The call is to sacrifice for and serve others when it’s not convenient. When it’s hard. When the very last thing you want to do is forget about your self and your own needs and give everything to the needs of those around us. There was nothing convenient about Jesus’ suffering and death for me. Gospel evidence shows me he was looking for a Plan B, for another way. But he did it. Because it is the only way.

Apply this prayer to the way you live in your church. The way you act within your Small Group. The kind of wife you are. The kind of son you are. The kind of co-worker you are. The sort of neighbor you are in your community, your school, your subdivision. Pray this prayer. Be challenged by it. Be changed by it. Be blessed by your renewed commitment to our Father to be shaped by it.

You asked for my hands
that you might use them for your purpose.
I gave them for a moment,
then withdrew them, for the work was hard.

You asked for my mouth
to speak out against injustice;
I gave you a whisper that I might not be accused.

You asked for my eyes
to see the pain of poverty;
I closed them, for I did not want to see.

You asked for my life
that you might work through me.
I gave you a small part, that I might not get too involved.

Lord, forgive me for my calculated efforts to serve you
only when it is convenient for me to do so,
only in those places where it is safe to do so and
only with those who make it easy to do so.

Father, forgive me,
renew me,
send me out
as a usable instrument
that I might take seriously
the meaning of the cross!

Who Am I, O Sovereign Lord?

who am I?In 2 Samuel 7, the recently-coronated King David decides he’s going to build God a house. A temple. A beautiful temple worthy of the Almighty Yahweh. But the Lord speaks to David through his prophet, Nathan, and says, no, you’re not going to build me a house, I’m going to build you a house.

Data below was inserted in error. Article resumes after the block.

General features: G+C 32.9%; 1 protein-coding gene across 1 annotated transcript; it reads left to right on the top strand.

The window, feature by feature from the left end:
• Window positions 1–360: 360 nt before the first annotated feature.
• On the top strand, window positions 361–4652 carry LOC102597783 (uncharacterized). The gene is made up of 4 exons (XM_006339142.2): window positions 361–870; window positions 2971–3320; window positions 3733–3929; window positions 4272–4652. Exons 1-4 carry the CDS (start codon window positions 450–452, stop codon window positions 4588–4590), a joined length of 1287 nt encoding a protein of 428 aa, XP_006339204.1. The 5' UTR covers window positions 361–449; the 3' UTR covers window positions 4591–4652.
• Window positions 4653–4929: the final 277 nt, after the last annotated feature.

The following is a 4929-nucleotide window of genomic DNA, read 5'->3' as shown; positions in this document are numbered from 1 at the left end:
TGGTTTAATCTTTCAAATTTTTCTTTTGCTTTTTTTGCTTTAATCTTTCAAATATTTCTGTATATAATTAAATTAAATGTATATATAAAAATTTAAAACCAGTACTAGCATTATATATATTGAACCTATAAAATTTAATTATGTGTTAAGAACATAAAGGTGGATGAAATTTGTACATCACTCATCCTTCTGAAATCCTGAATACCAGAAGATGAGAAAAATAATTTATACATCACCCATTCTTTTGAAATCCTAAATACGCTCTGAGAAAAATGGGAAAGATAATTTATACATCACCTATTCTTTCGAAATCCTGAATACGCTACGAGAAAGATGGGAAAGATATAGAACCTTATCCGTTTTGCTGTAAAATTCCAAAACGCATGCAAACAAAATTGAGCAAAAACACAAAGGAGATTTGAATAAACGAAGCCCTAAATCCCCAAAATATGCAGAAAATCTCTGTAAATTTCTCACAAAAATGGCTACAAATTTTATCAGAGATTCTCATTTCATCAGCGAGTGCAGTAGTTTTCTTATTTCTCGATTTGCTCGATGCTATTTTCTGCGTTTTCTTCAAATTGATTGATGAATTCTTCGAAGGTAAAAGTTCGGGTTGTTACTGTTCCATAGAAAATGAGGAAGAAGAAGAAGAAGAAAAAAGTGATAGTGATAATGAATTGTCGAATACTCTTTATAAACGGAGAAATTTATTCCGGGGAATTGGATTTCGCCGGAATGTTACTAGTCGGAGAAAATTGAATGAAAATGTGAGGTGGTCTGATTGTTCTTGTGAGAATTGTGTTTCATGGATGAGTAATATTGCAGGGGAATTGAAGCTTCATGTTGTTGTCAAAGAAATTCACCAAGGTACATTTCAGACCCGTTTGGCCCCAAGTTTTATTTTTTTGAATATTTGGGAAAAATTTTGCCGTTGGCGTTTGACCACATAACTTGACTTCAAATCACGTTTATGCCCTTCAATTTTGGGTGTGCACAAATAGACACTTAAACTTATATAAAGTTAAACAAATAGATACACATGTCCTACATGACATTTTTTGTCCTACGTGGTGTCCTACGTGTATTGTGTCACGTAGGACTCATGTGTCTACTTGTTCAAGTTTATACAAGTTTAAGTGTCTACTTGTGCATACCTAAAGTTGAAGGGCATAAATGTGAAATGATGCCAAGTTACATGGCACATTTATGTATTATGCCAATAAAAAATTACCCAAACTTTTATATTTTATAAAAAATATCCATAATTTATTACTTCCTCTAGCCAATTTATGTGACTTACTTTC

And then God goes into great detail about all the things he’s going to do for his servant David.

I’m going to make your name great. I’m going to cut off all your enemies. I’m going to give you and all the people you rule rest from your battles. I will always be with you just like I’ve always been with you in the past. I’m making your name among the greatest in the world. Your sons, your family, will rule forever. I’m making you a dynasty.

And David is blown away. He’s completely amazed. It’s almost as if he doesn’t understand.

“Who am I, O Sovereign Lord, and what is my family that you have brought me this far? And as if this were not enough in your site, O Sovereign Lord, you have also spoken about the future of the house of your servant. Is this you usual way of dealing with man, O Sovereign Lord?”

Who am I? I’m a shepherd boy. I’m insignificant. I’m small. I’m human. I’m fallible. And you’re doing all this for me? Who am I? Are you kidding me? I’ve done nothing to deserve your great favor. I’ve done nothing to merit your marvelous gifts. I’ve done nothing to earn your rich blessings. I can’t live up to your glorious promises. Who am I? Is this how you treat everybody?

And, praise God, the answer is “yes!” Yes! This is how God treats man. In all our selfishness. In all our pride. In all our sin and rebellion and denial. In all our inclinations to evil. While we were dead, while we were enslaved, while we were paralyzed, while we were enemies of the Creator of heaven and earth, he reaches down in love and mercy and saves us. He rescues us. He’s with us. He lifts us up. He restores us. He blesses us. He forgives us. He protects us. He provides for us. He meets every one of our needs—and then some!—according to his glorious riches through Christ Jesus.

And like David, we realize that, through his great descendent, Jesus our Lord, we are given immeasurably more than all we ask or imagine according to his power that is at work within us. More than all we ask or imagine. Some of us realize it much sooner than others. It takes some of us a long time to see it. To recognize it. I’m not sure any of us will ever fully understand it this side of glory. But once we at least recognize it, our lives are changed forever.

“How great you are, O Sovereign Lord! There is no one like you, and there is no God but you.”